AFTER a succession of army chiefs reluctant to hand over the baton of command, we saw Gen Raheel Sharif retire right on schedule last November — only to un-retire, as we now know, to lead the Islamic Military Alliance to Fight Terrorism (IMAFT). The name brings to mind the scimitars of yore.
And with reason: IMAFT is the brainchild of Saudi Arabia or, to be more exact, Prince Mohammed bin Salman. He is, in order of importance, son of King Salman, deputy crown prince, defence minister, chief of the royal court, and chairman of the Council for Economic and Development Affairs. He is also 31 years old; around the time Raheel Sharif was commanding an infantry brigade, the prince — as per Saudi paper Al Jazirah — was in tenth grade.
That’s not to say the prince’s age should be held against him, but his rise at home has coincided with the kingdom’s fall abroad. While its arch-enemy Iran props up allies in Iraq, Syria, and Lebanon, Saudi Arabia is beset with its own woes, courtesy low oil prices and riotous spending.
That’s where this grand alliance comes in: the House of Saud may be rattled, but it’s putting its best foot forward. Unveiled by the prince in 2015, IMAFT aims to fight the militant Islamic State group in particular and ‘global terrorism’ in general. And by offering Raheel Sharif its command, the Saudis have pulled off a coup (pun unintended); the man led a stunning turnaround in Pakistan’s war, the largest inland counterinsurgency in the world. In many ways, he is IMAFT’s redeemer – which marks the start of everything that’s wrong with this picture.
He may be the right general, but this is the wrong alliance.
To turn to the issues at hand, there’s Iran first and foremost. Doubtless, ever since the revolution, Pak-Iran ties have been testy. The ayatollahs are every bit as complicit in sectarian high jinks as Riyadh: backing the ghastly Assads, remote-controlling Hezbollah and massing militias for Baghdad.
But it is also our neighbour, a partial cure for our gas woes and, as Western sanctions are lifted, a trade partner with a future. To embrace an alliance that excludes Iran, Iraq, and Syria is a political message wrapped in a sectarian bow. Pakistan’s success is defined by its neutrality: a parliamentary democracy siding with neither Sunni kings nor Shia theocrats.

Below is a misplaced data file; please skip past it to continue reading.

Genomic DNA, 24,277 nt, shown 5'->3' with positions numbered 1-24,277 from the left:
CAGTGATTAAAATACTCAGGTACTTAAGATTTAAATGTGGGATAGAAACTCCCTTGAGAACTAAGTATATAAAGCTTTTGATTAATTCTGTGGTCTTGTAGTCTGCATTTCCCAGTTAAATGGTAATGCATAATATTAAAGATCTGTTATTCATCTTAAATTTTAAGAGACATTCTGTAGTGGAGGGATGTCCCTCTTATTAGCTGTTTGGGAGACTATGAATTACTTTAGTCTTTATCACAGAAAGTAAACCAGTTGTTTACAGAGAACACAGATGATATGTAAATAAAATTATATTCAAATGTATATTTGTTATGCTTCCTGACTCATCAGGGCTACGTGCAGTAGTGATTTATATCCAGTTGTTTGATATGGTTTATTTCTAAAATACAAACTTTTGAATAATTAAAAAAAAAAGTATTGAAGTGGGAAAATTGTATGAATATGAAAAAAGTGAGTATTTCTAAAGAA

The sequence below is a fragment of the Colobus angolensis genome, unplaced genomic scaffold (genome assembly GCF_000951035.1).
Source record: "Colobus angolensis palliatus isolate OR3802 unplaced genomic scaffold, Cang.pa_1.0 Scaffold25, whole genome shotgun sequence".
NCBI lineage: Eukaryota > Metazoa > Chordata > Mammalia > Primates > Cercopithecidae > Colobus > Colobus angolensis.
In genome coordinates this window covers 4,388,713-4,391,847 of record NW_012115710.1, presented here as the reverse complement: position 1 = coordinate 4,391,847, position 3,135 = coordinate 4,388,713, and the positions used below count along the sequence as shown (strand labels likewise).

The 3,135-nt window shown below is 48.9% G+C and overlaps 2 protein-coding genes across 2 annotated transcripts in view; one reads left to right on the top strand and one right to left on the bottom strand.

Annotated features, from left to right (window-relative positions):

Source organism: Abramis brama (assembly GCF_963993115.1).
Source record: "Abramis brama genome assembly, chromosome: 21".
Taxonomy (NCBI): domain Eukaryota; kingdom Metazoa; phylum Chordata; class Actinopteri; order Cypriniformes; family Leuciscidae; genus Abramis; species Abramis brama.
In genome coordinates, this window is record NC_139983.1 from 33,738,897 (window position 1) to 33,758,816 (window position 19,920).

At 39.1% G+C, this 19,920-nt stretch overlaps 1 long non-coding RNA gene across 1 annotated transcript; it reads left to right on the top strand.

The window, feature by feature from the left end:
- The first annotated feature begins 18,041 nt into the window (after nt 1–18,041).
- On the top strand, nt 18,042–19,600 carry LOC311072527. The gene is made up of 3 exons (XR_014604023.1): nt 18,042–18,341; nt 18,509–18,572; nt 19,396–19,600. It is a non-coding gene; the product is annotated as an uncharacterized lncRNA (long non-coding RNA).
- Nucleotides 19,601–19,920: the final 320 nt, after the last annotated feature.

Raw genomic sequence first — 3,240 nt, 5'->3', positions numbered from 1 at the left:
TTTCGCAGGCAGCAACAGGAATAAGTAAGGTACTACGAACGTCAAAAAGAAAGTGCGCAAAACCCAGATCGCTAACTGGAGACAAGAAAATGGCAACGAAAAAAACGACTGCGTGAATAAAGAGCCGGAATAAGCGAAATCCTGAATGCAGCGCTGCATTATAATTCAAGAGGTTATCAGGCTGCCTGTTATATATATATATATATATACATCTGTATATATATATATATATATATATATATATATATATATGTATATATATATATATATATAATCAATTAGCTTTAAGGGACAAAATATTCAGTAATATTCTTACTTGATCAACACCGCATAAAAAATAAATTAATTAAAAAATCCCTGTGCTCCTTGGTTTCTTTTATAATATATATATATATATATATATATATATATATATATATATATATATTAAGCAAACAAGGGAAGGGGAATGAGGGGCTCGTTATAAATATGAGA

Second, a Khaleeji vanity project is the wrong vehicle to be fighting IS and affiliates anyway. As Kamel Daoud puts it, “Daesh [IS] has a mother: the invasion of Iraq. But it also has a father: Saudi Arabia and its religious-industrial complex.” The kingdom may make the right noises, but it refuses to go after the radical trends it has encouraged for decades. The Gulf’s financiers privately bankroll bandits abroad, and will continue to create other Daeshes.
Third, why fight Zarqawi’s boys at all? IS of Iraq and the Levant is not Pakistan’s problem: its Pakistani chapter, IS-Khorasan Province, is. It claimed responsibility for murdering Ismailis in Karachi’s Safoora Goth, massacring lawyers in Quetta, and bombing the Shah Noorani shrine in Khuzdar. That Islamabad has ‘approved’ its ex-chief fighting IS abroad, when it can’t even acknowledge the group’s presence at home, is distressing.
Fourth, that very approval — floating an NOC without parliamentary involvement — points to unease on both sides of the aisle. The appointment has already been opposed by Safron minister retired Lt Gen Abdul Qadir Baloch and PTI chairman Imran Khan alike.
Lastly, what else are we getting ourselves into? Will it involve Yemen, a string of war crimes? Will it involve Syria’s slaughterhouses? The Middle East is the one place on Earth more complicated than ours, yet we’re bent on learning that the hard way.
Take Jordan: we’re told that, had then brigadier Ziaul Haq not quashed Black September, King Hussein might not have survived 1970. But the conflict is a perfect example of how nothing can be isolated in the region — PLO fighters fleeing Jordan streamed into Lebanon, which led to civil war (and the birth of Hezbollah). In Syria, the humiliation made the elder Assad launch a coup, installing mass murderers in Damascus for half a century. As one gentleman put it, “Everything is connected to everything else.”
Then, as now, the region is a powder keg soaked in petrol: what we sow there, we shall reap here — once we’re done with the entire Afghanistan-reaping first.
Raheel Sharif retired as the most successful army chief in a generation because he fought the right war for the right reasons. We still have much to learn from him. He should remain in the country he rescued rather than be reminded of why it needed rescuing in the first place.
The writer is a barrister and co-host of a current affairs show.
Published in Dawn, April 2nd, 2017